Kenyans transacted 27.8 billion U.S. dollars on mobile money last year, with the East African nation consolidating its grip as the global leader on use of the technology.
The new high is an increase of 4.3 billion dollars from 23.5 billion dollars citizens moved on mobile money in 2014, new data from Central Bank of Kenya showed Tuesday.
The amount of money transacted on mobile money surpasses Kenya’s 2015/2016 budget, which stood at 20.7 billion dollars, by 7.1 billion dollars, showing how crucial the sector is to the economy.
The highest volume of cash in 2015, according to the regulator’s data, was transacted in December, a month Kenyans moved over 2.6 billion dollars.
Christmas and New Year festivities gave mobile money use a boost as during the holidays Kenyans normally send and receive various amounts of cash from their loved ones.
For some, the mobile money remittances have replaced the traditional Christmas and New Year gifts still active in some countries.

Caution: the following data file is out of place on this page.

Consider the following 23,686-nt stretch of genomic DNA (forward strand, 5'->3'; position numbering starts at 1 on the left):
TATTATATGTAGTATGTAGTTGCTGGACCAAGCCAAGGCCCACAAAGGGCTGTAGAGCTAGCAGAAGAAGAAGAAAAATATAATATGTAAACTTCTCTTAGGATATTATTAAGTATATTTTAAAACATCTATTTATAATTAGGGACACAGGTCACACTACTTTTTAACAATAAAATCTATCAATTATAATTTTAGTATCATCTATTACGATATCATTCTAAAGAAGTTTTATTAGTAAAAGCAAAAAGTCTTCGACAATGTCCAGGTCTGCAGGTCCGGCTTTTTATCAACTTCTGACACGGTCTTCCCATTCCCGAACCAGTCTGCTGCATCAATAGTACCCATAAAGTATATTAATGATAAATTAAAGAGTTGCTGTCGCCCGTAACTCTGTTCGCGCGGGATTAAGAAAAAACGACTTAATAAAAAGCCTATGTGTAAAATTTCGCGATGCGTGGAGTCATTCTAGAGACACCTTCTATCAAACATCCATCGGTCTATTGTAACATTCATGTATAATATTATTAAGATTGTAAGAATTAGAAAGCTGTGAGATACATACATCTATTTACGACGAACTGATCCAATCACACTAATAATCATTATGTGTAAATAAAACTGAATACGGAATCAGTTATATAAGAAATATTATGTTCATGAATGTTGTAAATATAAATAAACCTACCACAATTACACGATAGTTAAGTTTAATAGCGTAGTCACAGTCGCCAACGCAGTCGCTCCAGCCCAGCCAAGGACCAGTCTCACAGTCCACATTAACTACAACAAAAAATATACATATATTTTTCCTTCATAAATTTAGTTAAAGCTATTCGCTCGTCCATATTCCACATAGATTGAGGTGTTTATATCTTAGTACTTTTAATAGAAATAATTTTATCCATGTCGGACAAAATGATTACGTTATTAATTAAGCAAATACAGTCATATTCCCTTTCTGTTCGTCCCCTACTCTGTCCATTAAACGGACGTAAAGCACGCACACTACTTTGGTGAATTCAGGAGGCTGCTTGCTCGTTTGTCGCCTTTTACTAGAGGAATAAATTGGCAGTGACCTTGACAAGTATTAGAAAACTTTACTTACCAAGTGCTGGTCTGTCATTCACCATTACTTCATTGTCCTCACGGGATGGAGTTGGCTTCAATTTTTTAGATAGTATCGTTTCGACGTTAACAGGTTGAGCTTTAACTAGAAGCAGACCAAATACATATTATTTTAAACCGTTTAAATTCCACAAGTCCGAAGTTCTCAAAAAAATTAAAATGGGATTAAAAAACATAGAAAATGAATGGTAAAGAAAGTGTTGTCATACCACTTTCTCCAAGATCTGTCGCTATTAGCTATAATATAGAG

On the flipside, the least transactions during the period were carried out in February, with Kenyans moving 2.1 billion dollars.
On average, Kenyans monthly transaction stood at 2.3 billion dollars, up from 2 billion dollars in 2014, according to the CBK data.
Kenyans use mobile money to pay bills, traffic offence fines, loans, school fees, public transport vehicles fare, transfer money from their bank accounts to cell phones, and buy goods.
Mobile money is, thus, at the heart of each transaction Kenyans make, side-lining the use of plastic money although cash is still the king.
Meanwhile, during the period, according to CBK, the number of mobile money subscribers hit 31.6 million, up from 25.4 at the beginning of 2015.
Kenya has a population of about 43 million people.
Similarly, the number of agents grew to 143,946 from 125,826 in January 2015 as a sizeable number of Kenyans continued to earn a living through the service.
The CBK data paints a rosy picture of growth for the service that was launched in 2007, with the future, according to analysts, looking brighter, as competition stiffens in the sector.
There has been a rise in the number of players in the industry, from three to six, namely Safaricom, Airtel, Orange, Equitel, Tangaza and Mobikash.
The six companies have intensified promotion of their services and innovation that include partnering with banks and other financial institutions. Enditem